God is a hard sell.

The word religion comes from the Latin re-ligare, it means to re-align, man to man, man to his source.From this perspective I am religious.
 
And Jihad derives from the Arabic, it means to struggle, the greater Jihad is the struggle with the self, where we go to war with false perception and limiting core beliefs. It seems I am a jihadist too; perhaps a reluctant jihadist because like most people I don’t want to suffer even though I innately know that there is no growth in comfort. And that is the nature of this book, The Caretaker. It is a fable about a man that seeks strength without struggle; he flirts with power but takes no reasonability for the office of power.

The Caretaker is a book about me. It is a book about me being bone-tired of listening to me and my own narcissistic whinging. I was going through a very selfish, self-pitying stage in my life, nothing came quickly enough, nothing seemed big enough or easy enough. I was constantly looking for wealth without work, growth without discomfort and skills without apprenticeship. I didn’t know how or where or why I had become so detached from my Logos, but purpose was lacking in my life, and as a consequence everything was an effort. I found myself complaining all the time about my lot and how, compared with others, it didn’t seem like I had much.

It was not true of course, I had breath in my lungs, there was bread on the table and I had as much opportunity as the next man, but at the time I couldn’t see it, I didn’t know how blessed I was, just to be alive. Embarrassed by my ingratitude, I decided to send an apology into the ether, a confession, a declaration of my many digressions. I asked (whoever was listening) please show me things as they are.

I was shown. I have to say it was a shock. It was jarring to look in the mirror and see the reflection of a fat, greedy, self-pitying man looking back at me. I couldn’t believe how ungrateful I had become and how easily, especially when I was surrounded on all sides by such luxury, such love. I was (am) married to the girl of my dreams, living in a house and making a living. I was the most blessed man I knew, and yet I still wanted more, without offering even a bead of sweat in exchange or word of thanks in return. I was practically living in the lap of luxury (I had running water!) and bemoaning my lack. I felt ashamed at how narrow minded I’d become, and how…lazy.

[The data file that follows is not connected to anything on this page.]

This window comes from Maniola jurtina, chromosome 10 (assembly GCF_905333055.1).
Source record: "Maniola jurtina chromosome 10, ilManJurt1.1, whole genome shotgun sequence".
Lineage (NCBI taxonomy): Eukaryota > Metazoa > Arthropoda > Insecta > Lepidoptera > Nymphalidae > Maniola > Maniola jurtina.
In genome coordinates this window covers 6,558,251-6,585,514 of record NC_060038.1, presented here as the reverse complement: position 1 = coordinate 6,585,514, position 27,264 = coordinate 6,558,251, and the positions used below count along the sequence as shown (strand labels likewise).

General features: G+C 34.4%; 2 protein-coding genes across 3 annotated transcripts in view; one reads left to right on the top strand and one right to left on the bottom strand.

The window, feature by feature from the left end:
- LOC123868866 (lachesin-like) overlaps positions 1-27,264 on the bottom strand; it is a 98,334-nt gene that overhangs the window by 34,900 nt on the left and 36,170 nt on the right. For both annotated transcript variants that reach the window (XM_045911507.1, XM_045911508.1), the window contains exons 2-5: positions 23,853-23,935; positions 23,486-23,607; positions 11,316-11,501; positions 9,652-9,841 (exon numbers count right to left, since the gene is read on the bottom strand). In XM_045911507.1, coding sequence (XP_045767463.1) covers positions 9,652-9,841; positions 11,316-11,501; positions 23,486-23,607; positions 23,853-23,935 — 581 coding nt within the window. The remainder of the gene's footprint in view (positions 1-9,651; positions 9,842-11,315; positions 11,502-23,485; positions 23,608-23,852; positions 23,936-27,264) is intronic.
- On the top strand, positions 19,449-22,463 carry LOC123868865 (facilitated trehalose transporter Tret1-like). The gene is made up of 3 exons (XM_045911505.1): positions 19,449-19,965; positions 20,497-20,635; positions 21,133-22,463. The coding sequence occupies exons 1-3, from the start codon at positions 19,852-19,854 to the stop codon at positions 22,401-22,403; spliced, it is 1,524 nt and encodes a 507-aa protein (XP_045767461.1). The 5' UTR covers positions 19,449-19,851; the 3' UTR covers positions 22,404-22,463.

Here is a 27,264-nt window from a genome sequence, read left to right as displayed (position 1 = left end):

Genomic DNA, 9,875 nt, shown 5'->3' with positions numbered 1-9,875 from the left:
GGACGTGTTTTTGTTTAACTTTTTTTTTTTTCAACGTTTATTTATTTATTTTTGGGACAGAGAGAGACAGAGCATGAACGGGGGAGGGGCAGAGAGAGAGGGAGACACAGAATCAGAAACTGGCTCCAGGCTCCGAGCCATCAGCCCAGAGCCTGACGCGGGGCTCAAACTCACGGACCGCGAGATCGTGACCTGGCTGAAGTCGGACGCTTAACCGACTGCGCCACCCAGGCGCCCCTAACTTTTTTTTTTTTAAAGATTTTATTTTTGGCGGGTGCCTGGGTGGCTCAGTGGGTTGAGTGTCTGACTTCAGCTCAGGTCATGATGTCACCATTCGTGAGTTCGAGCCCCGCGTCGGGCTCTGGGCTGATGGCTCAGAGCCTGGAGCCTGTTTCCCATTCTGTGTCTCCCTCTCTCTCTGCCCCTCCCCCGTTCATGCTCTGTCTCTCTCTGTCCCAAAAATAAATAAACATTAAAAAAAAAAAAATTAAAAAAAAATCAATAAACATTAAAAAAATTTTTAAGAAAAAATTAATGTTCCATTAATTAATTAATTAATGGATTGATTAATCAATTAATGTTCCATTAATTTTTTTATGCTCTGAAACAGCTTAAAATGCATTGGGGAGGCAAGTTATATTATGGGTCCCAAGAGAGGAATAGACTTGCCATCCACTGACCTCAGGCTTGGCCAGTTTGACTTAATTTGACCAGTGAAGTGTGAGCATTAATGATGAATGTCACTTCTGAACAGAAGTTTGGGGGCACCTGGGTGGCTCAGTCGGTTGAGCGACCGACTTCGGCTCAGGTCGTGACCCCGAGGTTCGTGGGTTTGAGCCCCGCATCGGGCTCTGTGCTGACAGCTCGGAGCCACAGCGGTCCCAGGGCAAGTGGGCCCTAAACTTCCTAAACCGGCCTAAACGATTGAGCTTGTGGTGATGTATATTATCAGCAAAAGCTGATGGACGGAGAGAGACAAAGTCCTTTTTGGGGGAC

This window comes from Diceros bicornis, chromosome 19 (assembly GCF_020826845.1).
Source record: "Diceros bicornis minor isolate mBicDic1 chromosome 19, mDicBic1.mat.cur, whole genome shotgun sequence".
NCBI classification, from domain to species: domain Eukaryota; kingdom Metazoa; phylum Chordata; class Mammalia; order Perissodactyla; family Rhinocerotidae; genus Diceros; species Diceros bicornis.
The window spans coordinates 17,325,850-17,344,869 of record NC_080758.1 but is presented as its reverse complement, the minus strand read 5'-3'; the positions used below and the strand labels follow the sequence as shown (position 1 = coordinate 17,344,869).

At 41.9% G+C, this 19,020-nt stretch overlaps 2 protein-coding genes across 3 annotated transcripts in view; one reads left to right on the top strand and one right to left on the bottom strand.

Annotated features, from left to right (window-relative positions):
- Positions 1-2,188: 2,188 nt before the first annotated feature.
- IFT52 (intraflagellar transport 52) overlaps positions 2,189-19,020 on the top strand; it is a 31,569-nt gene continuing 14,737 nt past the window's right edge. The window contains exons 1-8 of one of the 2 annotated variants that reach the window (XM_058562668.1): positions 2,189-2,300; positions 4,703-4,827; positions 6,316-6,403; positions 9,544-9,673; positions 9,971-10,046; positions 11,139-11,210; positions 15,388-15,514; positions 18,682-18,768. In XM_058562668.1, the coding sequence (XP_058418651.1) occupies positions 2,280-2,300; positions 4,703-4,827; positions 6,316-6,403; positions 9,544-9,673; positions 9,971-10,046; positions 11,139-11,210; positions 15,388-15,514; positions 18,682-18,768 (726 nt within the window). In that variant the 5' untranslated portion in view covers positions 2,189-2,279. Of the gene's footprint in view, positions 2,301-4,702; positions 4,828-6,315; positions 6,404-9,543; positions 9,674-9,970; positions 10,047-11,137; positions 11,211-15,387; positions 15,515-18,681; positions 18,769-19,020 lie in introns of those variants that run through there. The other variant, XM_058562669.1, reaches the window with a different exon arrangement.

How had I become so very lazy?
The answer landed in my mind as quickly as the question had been asked: I had fallen into (what sages of old called) the forgetting. If we don’t remind ourselves on a regular basis of what we have, what we have will be taken from us, or at least hidden behind layers of false ego and twisted belief.
I realised in my moment of clarity that gratitude was a key, it opened the door to potential, and if gratitude was lacking, it locked the same door tightly shut. So I wrote what became known as The Enlightenment Prayer http://www.thecaretaker.co.uk something I could read every day to remind myself not to forget how much I had and how blessed I was, and to stop asking for things that I was not ready for yet. I was always asking for things that I was not ready for yet.

The prayer organically grew and became a short novel, written in parabolic form, and infused with the intuited wisdom of the ages.
The prayer began with the words:
Lord! God Almighty (The Universe)
A word if you don’t mind.
A word about me.
Actually, more precisely, a word about me and my specious requests.

 It is a muscular prayer. It demands that I take charge of my own life. It insists that the world cannot be changed, but I can, and in changing me, the world will change. It is a prayer that I read and listen to every time I lose my way; it kicks me up the backside when I fall into apathy or self-pity and forget to honour my suffering. It reminds me that growth is in struggle. Not the usual wrastle with outside forces, they are an easy distraction, rather the perennial struggle where I lean into the sharp edges and fight the only enemy worth my effort; myself.